Advice for Artists Thinking about Becoming Art Vendors

In addition to my art jewelry, I work as an English teacher and a freelance technical writer. This article is part of a series discussing the business side of making art for the part time artist.

As an artisan vendor, I am asked HOW to start arts and craft vending quite frequently. My advice today is for someone who is looking to become a part-time festival and art show vendor to show his or her wares. First things first—My advice is for smaller, locally produced shows and festivals, not LARGE national shows in which most artists are professionals who travel for a living.

1. RECON! Think about your art or craft and do A LOT of recon. Attend several shows with a different “eye.” Look at what all the people (vendors, show organizers, festival goers/customers) are doing. Look at set ups and really look at what people who are making sales are doing. Look at what people who are NOT making sales are doing and try to figure out why. Look at the work of others in your field.

2. EVALUATE! You need to seriously decide if your wares are UNIQUE amongst a sea of other artists, if they are QUALITY in comparison to others in your field, and if you have a real and sustaining possibility for building a customer base. Being strategic with your art may seem difficult, but it will help you build a business around what you love. If you don’t feel your work is unique enough or to the quality of others, spend a bit of time perfecting your craft before diving in.

3. REALITY CHECK! Seriously ask yourself if you enjoy the great outdoors. If not, stop reading here. If you don’t enjoy being outside you will feel miserable as a vendor. While there are many shows indoors, I find that they are either very costly to show in or are too small (such as church bazaars and school functions). You usually need to work up to indoor shows since you need to invest a lot in your displays and lighting. The real opportunity for someone starting out is at outdoor festivals. The general setup for an outdoor show is easier and cheaper and outdoor festivals are usually well attended. I love the outdoor festival setting. The energy, music, and food are always something I look forward to.

4. NETWORK! Meet as many people as possible. Meet other vendors and listen to what they have to say. Learn from them by listening to them and observing them. DO NOT give other vendors a sales pitch. It is just plain rude. The other vendors around are like co-workers and they will be some of your greatest friends and supporters as you move into the world of vending. Your experience will be positive the more you involve yourself with other creative people and they just might help you catch your tent when it becomes air born! I have a wonderful group of friends who I met art vending. Creative people are wonderful!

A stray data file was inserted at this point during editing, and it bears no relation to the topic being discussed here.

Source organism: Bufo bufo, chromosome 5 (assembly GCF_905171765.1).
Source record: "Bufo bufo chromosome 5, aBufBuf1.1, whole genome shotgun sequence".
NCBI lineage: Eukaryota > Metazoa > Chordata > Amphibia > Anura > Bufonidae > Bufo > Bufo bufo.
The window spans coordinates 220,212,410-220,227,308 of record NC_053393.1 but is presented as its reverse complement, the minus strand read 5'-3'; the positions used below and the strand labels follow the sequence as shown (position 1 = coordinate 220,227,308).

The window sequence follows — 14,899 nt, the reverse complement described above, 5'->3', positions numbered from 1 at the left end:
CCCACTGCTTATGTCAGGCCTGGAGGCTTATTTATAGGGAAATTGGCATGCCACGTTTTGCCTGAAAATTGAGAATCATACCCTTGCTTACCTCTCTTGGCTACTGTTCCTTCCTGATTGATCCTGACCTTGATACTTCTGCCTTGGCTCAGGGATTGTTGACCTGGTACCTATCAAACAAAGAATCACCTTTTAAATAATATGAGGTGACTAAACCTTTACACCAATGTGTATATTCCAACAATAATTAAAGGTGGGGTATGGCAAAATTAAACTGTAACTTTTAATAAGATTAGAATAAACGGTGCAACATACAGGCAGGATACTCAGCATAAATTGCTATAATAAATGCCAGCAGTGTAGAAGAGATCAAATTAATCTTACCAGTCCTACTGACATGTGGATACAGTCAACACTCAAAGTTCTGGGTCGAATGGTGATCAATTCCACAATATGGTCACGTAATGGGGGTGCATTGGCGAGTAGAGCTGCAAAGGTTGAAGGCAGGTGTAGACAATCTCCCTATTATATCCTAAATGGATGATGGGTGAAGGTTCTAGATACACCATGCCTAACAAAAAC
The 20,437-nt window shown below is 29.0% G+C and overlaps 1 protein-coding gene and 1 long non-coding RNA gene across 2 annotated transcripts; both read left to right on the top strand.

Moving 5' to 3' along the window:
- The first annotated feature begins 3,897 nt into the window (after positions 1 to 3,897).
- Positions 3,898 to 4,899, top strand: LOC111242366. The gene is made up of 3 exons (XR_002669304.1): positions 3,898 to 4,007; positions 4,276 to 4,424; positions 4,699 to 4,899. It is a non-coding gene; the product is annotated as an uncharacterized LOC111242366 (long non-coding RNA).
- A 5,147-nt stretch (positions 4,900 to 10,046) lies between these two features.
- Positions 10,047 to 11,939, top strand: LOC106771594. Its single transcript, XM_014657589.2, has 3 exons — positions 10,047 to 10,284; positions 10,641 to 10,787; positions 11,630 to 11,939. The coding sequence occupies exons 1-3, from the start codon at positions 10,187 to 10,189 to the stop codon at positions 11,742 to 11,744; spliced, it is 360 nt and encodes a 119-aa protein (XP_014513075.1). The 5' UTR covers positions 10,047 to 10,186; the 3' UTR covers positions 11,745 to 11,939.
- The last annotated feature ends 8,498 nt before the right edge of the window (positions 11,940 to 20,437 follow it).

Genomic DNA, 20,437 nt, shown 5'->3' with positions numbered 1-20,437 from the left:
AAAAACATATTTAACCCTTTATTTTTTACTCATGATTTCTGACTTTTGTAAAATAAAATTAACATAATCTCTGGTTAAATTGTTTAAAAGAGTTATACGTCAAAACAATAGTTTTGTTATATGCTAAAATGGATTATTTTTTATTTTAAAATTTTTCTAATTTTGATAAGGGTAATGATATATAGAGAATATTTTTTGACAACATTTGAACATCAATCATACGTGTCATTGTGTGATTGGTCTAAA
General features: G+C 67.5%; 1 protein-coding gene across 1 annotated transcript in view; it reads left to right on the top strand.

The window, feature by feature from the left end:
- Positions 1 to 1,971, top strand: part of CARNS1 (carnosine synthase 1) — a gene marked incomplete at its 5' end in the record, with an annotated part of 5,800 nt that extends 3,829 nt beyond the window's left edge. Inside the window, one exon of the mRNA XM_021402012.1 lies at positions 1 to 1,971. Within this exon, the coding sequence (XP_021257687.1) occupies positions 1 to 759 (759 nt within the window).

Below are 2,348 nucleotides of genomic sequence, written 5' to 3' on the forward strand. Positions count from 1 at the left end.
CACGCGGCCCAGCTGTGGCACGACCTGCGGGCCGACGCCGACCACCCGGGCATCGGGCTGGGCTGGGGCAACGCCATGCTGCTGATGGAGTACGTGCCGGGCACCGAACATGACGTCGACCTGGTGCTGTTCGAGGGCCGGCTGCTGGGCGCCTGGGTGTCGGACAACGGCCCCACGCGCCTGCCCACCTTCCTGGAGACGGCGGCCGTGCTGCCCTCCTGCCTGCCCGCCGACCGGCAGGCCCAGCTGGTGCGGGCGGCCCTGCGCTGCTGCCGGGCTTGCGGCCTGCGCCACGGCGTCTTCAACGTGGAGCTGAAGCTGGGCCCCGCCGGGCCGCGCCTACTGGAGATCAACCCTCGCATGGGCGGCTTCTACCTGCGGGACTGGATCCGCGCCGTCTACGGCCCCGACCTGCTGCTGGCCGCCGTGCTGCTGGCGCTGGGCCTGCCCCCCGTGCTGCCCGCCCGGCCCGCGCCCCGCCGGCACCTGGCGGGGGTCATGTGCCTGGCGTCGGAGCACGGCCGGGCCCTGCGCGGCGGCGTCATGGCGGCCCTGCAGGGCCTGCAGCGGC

5. STAY POSITIVE! I will admit I am a “glass is half full” type of person so this comes natural to me. But I see many art vendors make the fatal error of letting negativity into their booths. An art vendor is part of the feel of a festival. Your attitude towards it can help build it or keep it fun for the festival goers/customers. No one wants to enter a booth of someone who looks miserable. Case in point: At my very first festival, one of my very best friends came back to my booth fairly ticked off. She found some of the most beautiful glasswork on the planet and then she overheard the artist complaining to the neighboring vendor about how much he hated selling at festivals and how tired he was of making glass. Apparently he was one year from retirement. Her take was that she couldn’t own his work knowing how he felt about it. She didn’t want a daily reminder of the old sour puss in her living room. No one wants your art if it makes them feel bad.

6. UNDERSTAND THIS ONE THING! Art vending is a crap shoot. Some shows will make you lots of money. You WILL LOSE MONEY on some shows for a variety of reasons. That doesn’t mean that people don’t like your art. You have to keep those little seeds of doubt from creeping in when you have a less than stellar sales day. Keeping good track of sales at all shows and making sales charts will help you determine whether a show is right for you in long run.